PDA

View Full Version : Is it a good idea to sell house to T ?



maplestead
11-02-2010, 16:43 PM
Has anyone any experience of selling their house to the T? What are the disadvantages / advantages and/or pitfalls? T enquired about purchasing and has rented for past 5 years. Freehold owned outright.

jeffrey
11-02-2010, 16:48 PM
Treat it as if it were an ordinary sale, for most purposes.
ADVANTAGES: no HIP required (and no Estate Agents either!) Maybe no need for Contract of Sale either- go straight to Transfer stage.
DISADVANTAGES: none, really.

Lilo
11-02-2010, 16:50 PM
I'd get a couple of valuations before you agree a price. Otherwise, if the tenant has been a good one, and you're happy to sell on a rising market (6%) then go for it.

Poppy
11-02-2010, 16:50 PM
Yes, if they have the funds and can complete the purchase without undue delay.

Is this the same property where the tenant wants to replace the kitchen?

jeffrey
11-02-2010, 16:52 PM
Is T:
a. going to finance purchase by large % mortgage advance; and
b. buying in sole name or jointly with a non-T?

maplestead
11-02-2010, 16:57 PM
Not sure how they intend to finance. It is a couple who entered agreement as single people (divorced) and they have since married. Have not had a revised agreement in their married names.

Lilo
11-02-2010, 17:04 PM
Sorry, I missed out a crucial number up there. It's reported that the market rose by 3.6% from January 09 to January 2010. I'd be less worried how they're going to finance it, than how worried I would be watching the prices rise after I'd sold it. If you aren't worried about possibly losing money in the future, think how much you'll save with no HIPS or fees. Just legal ones of course.

jeffrey
11-02-2010, 17:14 PM
no HIPS or fees. Just legal ones of course.
Or perhaps, for a fair price, T(P) might pay L(V)'s legal fees- as in leasehold reform cases.

theartfullodger
11-02-2010, 17:49 PM
Does T think they might get some discount as in Council "Right to Buy"?? Clearly T ain't entitled to any discount but he just might think he is...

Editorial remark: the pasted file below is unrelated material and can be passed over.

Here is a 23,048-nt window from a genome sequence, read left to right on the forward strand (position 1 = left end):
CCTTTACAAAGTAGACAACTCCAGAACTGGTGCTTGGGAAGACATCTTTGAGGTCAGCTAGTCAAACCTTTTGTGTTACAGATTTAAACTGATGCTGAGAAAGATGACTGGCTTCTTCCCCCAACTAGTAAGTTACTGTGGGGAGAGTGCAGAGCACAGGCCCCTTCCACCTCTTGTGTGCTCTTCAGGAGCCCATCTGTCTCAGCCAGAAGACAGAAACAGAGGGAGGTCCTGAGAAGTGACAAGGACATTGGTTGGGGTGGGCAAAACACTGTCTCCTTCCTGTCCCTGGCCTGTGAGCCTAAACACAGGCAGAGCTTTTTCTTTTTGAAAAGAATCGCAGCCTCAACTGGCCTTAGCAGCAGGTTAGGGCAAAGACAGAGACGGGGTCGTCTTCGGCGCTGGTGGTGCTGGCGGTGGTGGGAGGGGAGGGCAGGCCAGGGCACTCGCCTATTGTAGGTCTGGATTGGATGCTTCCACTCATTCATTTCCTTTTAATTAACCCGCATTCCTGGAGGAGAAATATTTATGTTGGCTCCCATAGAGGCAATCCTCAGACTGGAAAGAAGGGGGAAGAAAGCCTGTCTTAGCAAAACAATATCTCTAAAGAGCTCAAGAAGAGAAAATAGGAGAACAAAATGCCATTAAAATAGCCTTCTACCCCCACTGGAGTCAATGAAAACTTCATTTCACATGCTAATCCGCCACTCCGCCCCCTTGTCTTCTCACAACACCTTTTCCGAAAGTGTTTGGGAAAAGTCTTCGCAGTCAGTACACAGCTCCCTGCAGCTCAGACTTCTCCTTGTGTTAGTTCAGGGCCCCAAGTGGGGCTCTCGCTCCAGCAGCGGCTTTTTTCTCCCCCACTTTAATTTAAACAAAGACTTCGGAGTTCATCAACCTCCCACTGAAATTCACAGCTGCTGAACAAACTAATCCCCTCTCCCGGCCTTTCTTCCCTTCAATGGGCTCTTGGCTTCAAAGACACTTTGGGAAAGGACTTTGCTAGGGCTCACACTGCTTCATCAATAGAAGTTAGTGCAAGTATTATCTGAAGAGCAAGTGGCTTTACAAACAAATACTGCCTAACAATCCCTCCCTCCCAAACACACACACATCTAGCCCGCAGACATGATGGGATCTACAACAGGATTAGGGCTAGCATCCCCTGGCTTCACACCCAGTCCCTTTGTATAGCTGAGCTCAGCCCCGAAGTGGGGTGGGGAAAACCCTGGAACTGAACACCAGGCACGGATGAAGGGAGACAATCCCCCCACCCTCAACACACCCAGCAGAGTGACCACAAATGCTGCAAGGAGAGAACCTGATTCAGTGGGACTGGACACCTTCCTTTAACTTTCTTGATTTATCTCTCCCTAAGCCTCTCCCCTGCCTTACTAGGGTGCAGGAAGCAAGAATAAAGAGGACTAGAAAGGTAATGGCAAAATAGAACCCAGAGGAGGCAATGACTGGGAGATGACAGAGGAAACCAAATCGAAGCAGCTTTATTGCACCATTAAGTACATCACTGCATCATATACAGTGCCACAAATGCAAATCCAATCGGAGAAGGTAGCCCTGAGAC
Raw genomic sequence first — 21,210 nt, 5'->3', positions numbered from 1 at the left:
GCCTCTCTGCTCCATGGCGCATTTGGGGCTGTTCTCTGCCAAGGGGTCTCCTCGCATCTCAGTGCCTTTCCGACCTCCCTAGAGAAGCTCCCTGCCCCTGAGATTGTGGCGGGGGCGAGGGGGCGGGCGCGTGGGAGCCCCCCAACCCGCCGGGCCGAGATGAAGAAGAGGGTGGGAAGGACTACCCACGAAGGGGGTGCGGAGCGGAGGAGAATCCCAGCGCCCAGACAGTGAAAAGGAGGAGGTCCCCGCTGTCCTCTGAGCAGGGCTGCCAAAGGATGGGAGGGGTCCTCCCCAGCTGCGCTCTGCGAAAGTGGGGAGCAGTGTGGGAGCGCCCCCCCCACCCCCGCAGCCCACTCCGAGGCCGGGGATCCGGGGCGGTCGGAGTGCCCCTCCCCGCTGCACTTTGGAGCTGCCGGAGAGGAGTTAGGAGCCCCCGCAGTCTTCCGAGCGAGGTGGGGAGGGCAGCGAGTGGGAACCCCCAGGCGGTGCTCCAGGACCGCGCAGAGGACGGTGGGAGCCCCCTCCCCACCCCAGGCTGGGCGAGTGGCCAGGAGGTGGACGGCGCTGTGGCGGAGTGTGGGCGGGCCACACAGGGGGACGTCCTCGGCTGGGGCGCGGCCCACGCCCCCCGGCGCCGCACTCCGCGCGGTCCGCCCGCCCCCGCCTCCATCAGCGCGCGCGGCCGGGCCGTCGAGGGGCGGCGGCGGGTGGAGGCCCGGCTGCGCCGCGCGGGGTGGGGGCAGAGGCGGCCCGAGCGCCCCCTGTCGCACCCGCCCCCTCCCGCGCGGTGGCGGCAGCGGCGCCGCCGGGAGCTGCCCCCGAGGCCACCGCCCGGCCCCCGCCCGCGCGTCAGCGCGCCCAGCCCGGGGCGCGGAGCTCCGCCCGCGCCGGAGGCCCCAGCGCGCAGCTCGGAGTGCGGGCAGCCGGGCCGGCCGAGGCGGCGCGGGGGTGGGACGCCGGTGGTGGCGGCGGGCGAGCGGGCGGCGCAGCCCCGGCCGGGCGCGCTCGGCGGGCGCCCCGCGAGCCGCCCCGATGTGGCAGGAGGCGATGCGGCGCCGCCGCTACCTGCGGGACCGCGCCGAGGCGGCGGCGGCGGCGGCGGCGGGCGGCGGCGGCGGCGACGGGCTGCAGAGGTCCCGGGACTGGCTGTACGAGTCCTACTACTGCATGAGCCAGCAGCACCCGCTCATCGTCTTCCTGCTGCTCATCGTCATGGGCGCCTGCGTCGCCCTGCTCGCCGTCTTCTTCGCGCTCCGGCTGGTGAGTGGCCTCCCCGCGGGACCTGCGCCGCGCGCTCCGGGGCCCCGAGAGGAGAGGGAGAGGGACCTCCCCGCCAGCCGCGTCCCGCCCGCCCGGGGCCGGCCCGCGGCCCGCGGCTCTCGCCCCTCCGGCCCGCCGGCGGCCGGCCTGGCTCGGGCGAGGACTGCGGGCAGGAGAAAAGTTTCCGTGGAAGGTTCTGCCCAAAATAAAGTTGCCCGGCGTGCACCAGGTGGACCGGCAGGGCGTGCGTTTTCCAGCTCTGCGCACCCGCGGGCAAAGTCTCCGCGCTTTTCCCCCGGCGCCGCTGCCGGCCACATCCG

Cheers!

Lodger

Poppy35
11-02-2010, 20:54 PM
also if a LA found you the tenant it might be worth checking the terms you signed with the La. It may have a clause stating that if the tenant they introduced purchases the house they are entitled to a fee.

Perplexed
11-02-2010, 22:27 PM
also if a LA found you the tenant it might be worth checking the terms you signed with the La. It may have a clause stating that if the tenant they introduced purchases the house they are entitled to a fee.

If I remember correctly Foxtons could not make a similar clause stick in court. :D

Just to be on the safe side though I make my letting agents sign an agreement whereby they accept that they are only entitled to a fee if a tenant they introduced buys the property within X months of the start of the tenancy, and none after that.

maplestead
12-02-2010, 08:13 AM
Yes, if they have the funds and can complete the purchase without undue delay.

Is this the same property where the tenant wants to replace the kitchen?
Yes it is. They are happy in the property and don't want to leave, that's why they are suggesting paying for new kitchen or buying property.

dominic
12-02-2010, 15:24 PM
If I remember correctly Foxtons could not make a similar clause stick in court. :D

Just to be on the safe side though I make my letting agents sign an agreement whereby they accept that they are only entitled to a fee if a tenant they introduced buys the property within X months of the start of the tenancy, and none after that.

Only if the AA states that they are entitled to a fee!

Do not sign an agreement with the LA as advised above unless this is the case, otherwise you are agreeing to pay them a fee when none may be due!

Perplexed
13-02-2010, 09:45 AM
Only if the AA states that they are entitled to a fee!

If I remember correctly Foxton's AA did state that, but that was ruled to be an unfair clause.

Ditto for their renewal fees.